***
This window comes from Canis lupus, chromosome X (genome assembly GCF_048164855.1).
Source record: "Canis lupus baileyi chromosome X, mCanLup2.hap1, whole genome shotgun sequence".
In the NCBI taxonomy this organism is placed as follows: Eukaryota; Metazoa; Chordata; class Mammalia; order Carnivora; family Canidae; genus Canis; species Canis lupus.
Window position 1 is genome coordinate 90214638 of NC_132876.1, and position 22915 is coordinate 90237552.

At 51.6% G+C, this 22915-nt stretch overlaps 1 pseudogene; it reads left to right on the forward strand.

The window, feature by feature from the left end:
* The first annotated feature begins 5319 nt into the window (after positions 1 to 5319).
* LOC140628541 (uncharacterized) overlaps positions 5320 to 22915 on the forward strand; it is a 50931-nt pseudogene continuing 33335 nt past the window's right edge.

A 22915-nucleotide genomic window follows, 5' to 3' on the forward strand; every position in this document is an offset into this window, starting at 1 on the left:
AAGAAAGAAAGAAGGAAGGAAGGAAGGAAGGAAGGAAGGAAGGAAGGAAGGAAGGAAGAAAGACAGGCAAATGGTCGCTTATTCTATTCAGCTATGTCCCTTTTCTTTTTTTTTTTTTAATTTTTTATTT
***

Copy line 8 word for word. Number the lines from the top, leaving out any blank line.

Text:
* LOC140628541 (uncharacterized) overlaps positions 5320 to 22915 on the forward strand; it is a 50931-nt pseudogene continuing 33335 nt past the window's right edge.